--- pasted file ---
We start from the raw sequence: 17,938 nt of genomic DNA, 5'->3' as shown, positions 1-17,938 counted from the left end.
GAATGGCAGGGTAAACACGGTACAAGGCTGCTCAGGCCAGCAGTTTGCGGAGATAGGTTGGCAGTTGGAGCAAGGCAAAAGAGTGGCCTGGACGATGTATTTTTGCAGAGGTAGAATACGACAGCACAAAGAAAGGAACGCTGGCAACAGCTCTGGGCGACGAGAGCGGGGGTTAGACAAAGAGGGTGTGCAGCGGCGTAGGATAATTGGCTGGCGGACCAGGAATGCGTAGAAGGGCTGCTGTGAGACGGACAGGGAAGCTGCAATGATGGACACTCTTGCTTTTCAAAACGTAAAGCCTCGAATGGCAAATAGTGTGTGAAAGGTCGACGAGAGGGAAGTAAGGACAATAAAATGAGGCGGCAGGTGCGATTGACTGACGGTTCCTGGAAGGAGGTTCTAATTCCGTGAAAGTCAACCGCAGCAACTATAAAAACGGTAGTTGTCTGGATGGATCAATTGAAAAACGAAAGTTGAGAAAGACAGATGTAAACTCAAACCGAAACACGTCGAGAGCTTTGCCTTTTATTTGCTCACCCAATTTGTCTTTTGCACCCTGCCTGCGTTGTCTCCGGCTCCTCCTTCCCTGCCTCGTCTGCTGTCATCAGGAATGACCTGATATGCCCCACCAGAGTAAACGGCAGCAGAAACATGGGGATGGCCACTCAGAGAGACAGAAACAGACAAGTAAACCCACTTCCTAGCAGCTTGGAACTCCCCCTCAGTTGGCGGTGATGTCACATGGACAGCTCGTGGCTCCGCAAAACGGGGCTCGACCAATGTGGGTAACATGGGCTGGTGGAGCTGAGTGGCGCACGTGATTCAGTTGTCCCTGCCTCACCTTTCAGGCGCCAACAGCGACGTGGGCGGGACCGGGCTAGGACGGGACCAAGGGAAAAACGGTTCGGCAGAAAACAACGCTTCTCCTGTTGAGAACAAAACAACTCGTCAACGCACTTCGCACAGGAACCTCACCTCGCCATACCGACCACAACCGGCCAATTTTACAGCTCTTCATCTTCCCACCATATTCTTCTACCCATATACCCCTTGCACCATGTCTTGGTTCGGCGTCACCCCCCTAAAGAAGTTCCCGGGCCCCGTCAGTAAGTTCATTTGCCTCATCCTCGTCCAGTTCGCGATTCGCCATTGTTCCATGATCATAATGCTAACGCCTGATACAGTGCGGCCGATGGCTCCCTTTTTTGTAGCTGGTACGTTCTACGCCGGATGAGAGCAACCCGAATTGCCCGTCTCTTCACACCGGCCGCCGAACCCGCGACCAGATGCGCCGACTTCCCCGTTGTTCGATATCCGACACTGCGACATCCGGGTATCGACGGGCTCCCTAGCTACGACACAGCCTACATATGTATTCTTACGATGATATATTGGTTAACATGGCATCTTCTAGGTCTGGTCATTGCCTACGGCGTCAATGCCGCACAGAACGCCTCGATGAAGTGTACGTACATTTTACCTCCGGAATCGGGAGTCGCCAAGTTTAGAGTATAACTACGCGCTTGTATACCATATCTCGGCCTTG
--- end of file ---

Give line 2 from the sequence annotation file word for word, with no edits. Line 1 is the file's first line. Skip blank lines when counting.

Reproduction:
GAATGGCAGGGTAAACACGGTACAAGGCTGCTCAGGCCAGCAGTTTGCGGAGATAGGTTGGCAGTTGGAGCAAGGCAAAAGAGTGGCCTGGACGATGTATTTTTGCAGAGGTAGAATACGACAGCACAAAGAAAGGAACGCTGGCAACAGCTCTGGGCGACGAGAGCGGGGGTTAGACAAAGAGGGTGTGCAGCGGCGTAGGATAATTGGCTGGCGGACCAGGAATGCGTAGAAGGGCTGCTGTGAGACGGACAGGGAAGCTGCAATGATGGACACTCTTGCTTTTCAAAACGTAAAGCCTCGAATGGCAAATAGTGTGTGAAAGGTCGACGAGAGGGAAGTAAGGACAATAAAATGAGGCGGCAGGTGCGATTGACTGACGGTTCCTGGAAGGAGGTTCTAATTCCGTGAAAGTCAACCGCAGCAACTATAAAAACGGTAGTTGTCTGGATGGATCAATTGAAAAACGAAAGTTGAGAAAGACAGATGTAAACTCAAACCGAAACACGTCGAGAGCTTTGCCTTTTATTTGCTCACCCAATTTGTCTTTTGCACCCTGCCTGCGTTGTCTCCGGCTCCTCCTTCCCTGCCTCGTCTGCTGTCATCAGGAATGACCTGATATGCCCCACCAGAGTAAACGGCAGCAGAAACATGGGGATGGCCACTCAGAGAGACAGAAACAGACAAGTAAACCCACTTCCTAGCAGCTTGGAACTCCCCCTCAGTTGGCGGTGATGTCACATGGACAGCTCGTGGCTCCGCAAAACGGGGCTCGACCAATGTGGGTAACATGGGCTGGTGGAGCTGAGTGGCGCACGTGATTCAGTTGTCCCTGCCTCACCTTTCAGGCGCCAACAGCGACGTGGGCGGGACCGGGCTAGGACGGGACCAAGGGAAAAACGGTTCGGCAGAAAACAACGCTTCTCCTGTTGAGAACAAAACAACTCGTCAACGCACTTCGCACAGGAACCTCACCTCGCCATACCGACCACAACCGGCCAATTTTACAGCTCTTCATCTTCCCACCATATTCTTCTACCCATATACCCCTTGCACCATGTCTTGGTTCGGCGTCACCCCCCTAAAGAAGTTCCCGGGCCCCGTCAGTAAGTTCATTTGCCTCATCCTCGTCCAGTTCGCGATTCGCCATTGTTCCATGATCATAATGCTAACGCCTGATACAGTGCGGCCGATGGCTCCCTTTTTTGTAGCTGGTACGTTCTACGCCGGATGAGAGCAACCCGAATTGCCCGTCTCTTCACACCGGCCGCCGAACCCGCGACCAGATGCGCCGACTTCCCCGTTGTTCGATATCCGACACTGCGACATCCGGGTATCGACGGGCTCCCTAGCTACGACACAGCCTACATATGTATTCTTACGATGATATATTGGTTAACATGGCATCTTCTAGGTCTGGTCATTGCCTACGGCGTCAATGCCGCACAGAACGCCTCGATGAAGTGTACGTACATTTTACCTCCGGAATCGGGAGTCGCCAAGTTTAGAGTATAACTACGCGCTTGTATACCATATCTCGGCCTTG